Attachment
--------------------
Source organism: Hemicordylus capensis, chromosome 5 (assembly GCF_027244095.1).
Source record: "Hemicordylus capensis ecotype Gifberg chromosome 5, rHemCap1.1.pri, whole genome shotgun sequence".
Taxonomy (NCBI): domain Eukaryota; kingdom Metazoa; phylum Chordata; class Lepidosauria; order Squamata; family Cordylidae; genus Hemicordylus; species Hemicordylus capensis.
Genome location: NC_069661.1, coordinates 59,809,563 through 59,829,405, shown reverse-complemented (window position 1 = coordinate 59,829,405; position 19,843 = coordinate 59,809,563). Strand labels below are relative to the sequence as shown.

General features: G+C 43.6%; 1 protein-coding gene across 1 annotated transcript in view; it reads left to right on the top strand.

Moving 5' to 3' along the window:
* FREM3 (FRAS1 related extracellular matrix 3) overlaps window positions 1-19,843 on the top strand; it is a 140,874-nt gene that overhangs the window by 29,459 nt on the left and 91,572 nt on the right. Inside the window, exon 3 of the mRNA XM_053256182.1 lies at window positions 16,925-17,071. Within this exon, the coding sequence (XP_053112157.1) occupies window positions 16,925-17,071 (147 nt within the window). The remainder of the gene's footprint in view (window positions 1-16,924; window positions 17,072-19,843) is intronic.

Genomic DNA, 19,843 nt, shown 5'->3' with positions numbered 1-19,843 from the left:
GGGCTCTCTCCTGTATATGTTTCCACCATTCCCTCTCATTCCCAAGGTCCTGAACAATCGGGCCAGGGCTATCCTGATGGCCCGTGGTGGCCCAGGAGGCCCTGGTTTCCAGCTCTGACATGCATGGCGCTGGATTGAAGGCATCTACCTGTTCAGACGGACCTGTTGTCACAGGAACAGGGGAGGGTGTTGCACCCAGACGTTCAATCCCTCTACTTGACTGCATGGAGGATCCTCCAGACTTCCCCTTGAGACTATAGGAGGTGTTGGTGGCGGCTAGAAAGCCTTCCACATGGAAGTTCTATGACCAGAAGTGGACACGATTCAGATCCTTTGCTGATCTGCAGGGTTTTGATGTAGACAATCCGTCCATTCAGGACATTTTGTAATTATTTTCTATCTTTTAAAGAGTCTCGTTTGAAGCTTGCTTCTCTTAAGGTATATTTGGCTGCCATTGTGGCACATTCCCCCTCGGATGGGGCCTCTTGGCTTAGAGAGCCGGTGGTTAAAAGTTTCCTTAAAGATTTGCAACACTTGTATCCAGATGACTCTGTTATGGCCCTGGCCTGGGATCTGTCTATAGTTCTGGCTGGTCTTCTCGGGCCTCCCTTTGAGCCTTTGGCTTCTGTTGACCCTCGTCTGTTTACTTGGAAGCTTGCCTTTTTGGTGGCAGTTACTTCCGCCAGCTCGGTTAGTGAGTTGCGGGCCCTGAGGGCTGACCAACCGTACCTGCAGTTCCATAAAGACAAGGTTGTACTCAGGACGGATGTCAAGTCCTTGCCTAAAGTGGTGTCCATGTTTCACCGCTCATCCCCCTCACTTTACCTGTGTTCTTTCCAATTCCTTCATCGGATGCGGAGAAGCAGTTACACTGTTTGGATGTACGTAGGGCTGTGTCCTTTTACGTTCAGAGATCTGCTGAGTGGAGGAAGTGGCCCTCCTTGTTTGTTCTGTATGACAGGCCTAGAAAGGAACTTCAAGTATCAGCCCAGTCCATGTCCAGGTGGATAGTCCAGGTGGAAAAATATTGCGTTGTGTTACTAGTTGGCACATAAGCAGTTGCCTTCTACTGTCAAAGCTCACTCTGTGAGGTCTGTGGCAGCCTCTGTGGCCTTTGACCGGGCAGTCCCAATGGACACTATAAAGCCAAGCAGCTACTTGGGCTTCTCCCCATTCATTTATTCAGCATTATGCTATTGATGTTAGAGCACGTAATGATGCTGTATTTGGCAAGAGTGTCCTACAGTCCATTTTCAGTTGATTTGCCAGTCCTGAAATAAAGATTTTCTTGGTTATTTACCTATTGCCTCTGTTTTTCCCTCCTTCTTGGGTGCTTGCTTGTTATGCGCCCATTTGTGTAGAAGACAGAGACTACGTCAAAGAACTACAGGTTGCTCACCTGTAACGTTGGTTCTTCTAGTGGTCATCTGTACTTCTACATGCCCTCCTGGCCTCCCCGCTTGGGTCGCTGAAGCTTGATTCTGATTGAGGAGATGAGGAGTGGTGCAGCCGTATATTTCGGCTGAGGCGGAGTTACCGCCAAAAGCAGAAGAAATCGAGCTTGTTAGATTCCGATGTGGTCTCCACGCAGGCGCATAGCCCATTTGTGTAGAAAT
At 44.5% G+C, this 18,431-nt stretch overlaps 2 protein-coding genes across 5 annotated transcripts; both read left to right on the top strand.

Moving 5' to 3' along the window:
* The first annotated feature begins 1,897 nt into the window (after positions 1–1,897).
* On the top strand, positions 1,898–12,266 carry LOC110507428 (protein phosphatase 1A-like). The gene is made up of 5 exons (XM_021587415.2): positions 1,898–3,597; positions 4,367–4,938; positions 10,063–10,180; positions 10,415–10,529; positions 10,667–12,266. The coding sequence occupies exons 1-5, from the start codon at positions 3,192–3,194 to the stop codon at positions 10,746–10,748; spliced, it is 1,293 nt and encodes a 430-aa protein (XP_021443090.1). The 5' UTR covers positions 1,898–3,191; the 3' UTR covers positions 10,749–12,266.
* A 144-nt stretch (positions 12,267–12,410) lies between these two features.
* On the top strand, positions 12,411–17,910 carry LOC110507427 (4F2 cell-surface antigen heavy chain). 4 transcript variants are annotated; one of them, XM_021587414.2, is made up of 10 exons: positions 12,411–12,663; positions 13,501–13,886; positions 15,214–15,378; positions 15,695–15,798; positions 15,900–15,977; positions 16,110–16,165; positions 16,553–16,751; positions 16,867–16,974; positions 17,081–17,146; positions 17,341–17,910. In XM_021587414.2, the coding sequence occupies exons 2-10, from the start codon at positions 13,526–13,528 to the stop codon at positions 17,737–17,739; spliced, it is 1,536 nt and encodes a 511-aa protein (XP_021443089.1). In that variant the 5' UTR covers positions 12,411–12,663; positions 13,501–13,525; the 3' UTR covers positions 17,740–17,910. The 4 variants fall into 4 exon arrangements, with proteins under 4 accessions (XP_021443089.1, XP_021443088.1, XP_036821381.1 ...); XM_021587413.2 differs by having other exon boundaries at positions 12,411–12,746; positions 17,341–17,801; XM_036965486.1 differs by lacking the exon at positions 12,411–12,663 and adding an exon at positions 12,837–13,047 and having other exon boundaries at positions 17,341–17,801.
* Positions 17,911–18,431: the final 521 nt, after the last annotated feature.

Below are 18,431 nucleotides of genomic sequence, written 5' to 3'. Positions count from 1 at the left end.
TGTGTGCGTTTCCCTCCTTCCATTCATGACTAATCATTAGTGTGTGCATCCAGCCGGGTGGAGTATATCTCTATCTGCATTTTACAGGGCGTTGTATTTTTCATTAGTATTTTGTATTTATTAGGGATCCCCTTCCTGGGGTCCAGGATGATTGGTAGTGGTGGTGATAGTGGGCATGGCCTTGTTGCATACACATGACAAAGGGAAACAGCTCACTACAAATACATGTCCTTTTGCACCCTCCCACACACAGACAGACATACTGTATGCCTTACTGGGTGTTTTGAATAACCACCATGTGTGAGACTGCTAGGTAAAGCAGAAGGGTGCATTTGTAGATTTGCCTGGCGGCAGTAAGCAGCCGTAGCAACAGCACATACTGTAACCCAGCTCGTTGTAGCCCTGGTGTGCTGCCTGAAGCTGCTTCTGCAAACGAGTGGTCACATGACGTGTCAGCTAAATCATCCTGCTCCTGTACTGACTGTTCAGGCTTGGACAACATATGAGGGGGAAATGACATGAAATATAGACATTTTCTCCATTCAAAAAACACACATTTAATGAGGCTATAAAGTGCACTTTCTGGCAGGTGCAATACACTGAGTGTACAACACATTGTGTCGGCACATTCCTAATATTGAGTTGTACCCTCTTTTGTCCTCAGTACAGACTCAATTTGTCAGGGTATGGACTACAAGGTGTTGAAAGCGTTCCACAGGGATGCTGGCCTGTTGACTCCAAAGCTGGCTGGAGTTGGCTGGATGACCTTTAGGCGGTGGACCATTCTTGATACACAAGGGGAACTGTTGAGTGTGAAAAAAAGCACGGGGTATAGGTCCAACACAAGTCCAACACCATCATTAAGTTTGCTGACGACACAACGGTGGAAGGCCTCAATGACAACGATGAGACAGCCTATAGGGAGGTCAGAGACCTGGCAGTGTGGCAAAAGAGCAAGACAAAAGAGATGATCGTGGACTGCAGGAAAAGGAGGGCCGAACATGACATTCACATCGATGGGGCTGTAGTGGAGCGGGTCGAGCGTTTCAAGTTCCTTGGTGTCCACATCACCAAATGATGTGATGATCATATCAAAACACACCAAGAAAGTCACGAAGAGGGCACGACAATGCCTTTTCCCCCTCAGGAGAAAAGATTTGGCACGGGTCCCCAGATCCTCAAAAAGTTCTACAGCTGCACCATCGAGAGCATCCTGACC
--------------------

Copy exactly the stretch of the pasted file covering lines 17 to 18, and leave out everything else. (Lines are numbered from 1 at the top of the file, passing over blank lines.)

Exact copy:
Below are 18,431 nucleotides of genomic sequence, written 5' to 3'. Positions count from 1 at the left end.
TGTGTGCGTTTCCCTCCTTCCATTCATGACTAATCATTAGTGTGTGCATCCAGCCGGGTGGAGTATATCTCTATCTGCATTTTACAGGGCGTTGTATTTTTCATTAGTATTTTGTATTTATTAGGGATCCCCTTCCTGGGGTCCAGGATGATTGGTAGTGGTGGTGATAGTGGGCATGGCCTTGTTGCATACACATGACAAAGGGAAACAGCTCACTACAAATACATGTCCTTTTGCACCCTCCCACACACAGACAGACATACTGTATGCCTTACTGGGTGTTTTGAATAACCACCATGTGTGAGACTGCTAGGTAAAGCAGAAGGGTGCATTTGTAGATTTGCCTGGCGGCAGTAAGCAGCCGTAGCAACAGCACATACTGTAACCCAGCTCGTTGTAGCCCTGGTGTGCTGCCTGAAGCTGCTTCTGCAAACGAGTGGTCACATGACGTGTCAGCTAAATCATCCTGCTCCTGTACTGACTGTTCAGGCTTGGACAACATATGAGGGGGAAATGACATGAAATATAGACATTTTCTCCATTCAAAAAACACACATTTAATGAGGCTATAAAGTGCACTTTCTGGCAGGTGCAATACACTGAGTGTACAACACATTGTGTCGGCACATTCCTAATATTGAGTTGTACCCTCTTTTGTCCTCAGTACAGACTCAATTTGTCAGGGTATGGACTACAAGGTGTTGAAAGCGTTCCACAGGGATGCTGGCCTGTTGACTCCAAAGCTGGCTGGAGTTGGCTGGATGACCTTTAGGCGGTGGACCATTCTTGATACACAAGGGGAACTGTTGAGTGTGAAAAAAAGCACGGGGTATAGGTCCAACACAAGTCCAACACCATCATTAAGTTTGCTGACGACACAACGGTGGAAGGCCTCAATGACAACGATGAGACAGCCTATAGGGAGGTCAGAGACCTGGCAGTGTGGCAAAAGAGCAAGACAAAAGAGATGATCGTGGACTGCAGGAAAAGGAGGGCCGAACATGACATTCACATCGATGGGGCTGTAGTGGAGCGGGTCGAGCGTTTCAAGTTCCTTGGTGTCCACATCACCAAATGATGTGATGATCATATCAAAACACACCAAGAAAGTCACGAAGAGGGCACGACAATGCCTTTTCCCCCTCAGGAGAAAAGATTTGGCACGGGTCCCCAGATCCTCAAAAAGTTCTACAGCTGCACCATCGAGAGCATCCTGACC